You can report against Excel data by using ODBC. First, create a new DSN in Windows Administrative Tools, select the Excel driver and point it to the Excel file you want to use. Then in your Reporting Services project create a new data source of the ODBC type, click on the Edit button next to the Connection String text box and select the DSN you had previously created. Once the data source is set up, you can create datasets in the query designer by running SQL statements against the Excel data. For example, let's say you have a file that contains a worksheet called Users. You can run the following query to retrieve your data:

SELECT * from [Users$]

Note: You need to append the dollar sign to the worksheet name.
—Roman Rehak, Reporting Services Expert

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  3. Can we deploy SSRS reports on our personal website?

Your reports can only be deployed on a reporting services site. Your only option for viewing them from other sites is an HTTP link. Some tools, like SharePoint offer controls allowing you to view reports in the context of the other websites, but the report is still deployed to and hosted from reporting services.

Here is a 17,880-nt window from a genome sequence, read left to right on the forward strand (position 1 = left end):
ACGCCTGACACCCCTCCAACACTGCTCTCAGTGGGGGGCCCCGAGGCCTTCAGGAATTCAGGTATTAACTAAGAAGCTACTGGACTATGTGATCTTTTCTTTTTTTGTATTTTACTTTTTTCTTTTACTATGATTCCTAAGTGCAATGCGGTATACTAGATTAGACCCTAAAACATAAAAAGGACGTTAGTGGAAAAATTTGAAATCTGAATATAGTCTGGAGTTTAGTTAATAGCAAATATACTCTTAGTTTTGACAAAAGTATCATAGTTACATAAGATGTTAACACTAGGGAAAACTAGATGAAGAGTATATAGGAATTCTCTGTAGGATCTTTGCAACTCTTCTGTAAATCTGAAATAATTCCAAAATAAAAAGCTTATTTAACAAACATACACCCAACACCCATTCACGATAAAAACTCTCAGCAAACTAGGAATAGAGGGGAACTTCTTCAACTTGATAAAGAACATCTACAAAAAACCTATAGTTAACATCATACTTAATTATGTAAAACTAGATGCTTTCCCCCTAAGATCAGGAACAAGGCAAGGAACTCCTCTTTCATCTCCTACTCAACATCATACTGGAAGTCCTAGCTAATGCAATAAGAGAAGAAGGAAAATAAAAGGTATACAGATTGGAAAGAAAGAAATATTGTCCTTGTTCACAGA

—Eric Johnson, Reporting Services Expert

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  4. What other software is needed to design reports for SSRS?

Assuming I have SQL Server, what else do I need to run the report designer for Reporting Services and the Business Intelligence Analyzer? It sounds like the Visual Studio environment hosts these tools, but what version of Visual Studio is required: Express, Standard or Professional? In other words, what do I need to buy after SQL Server to design reports for SQL Server Reporting Services?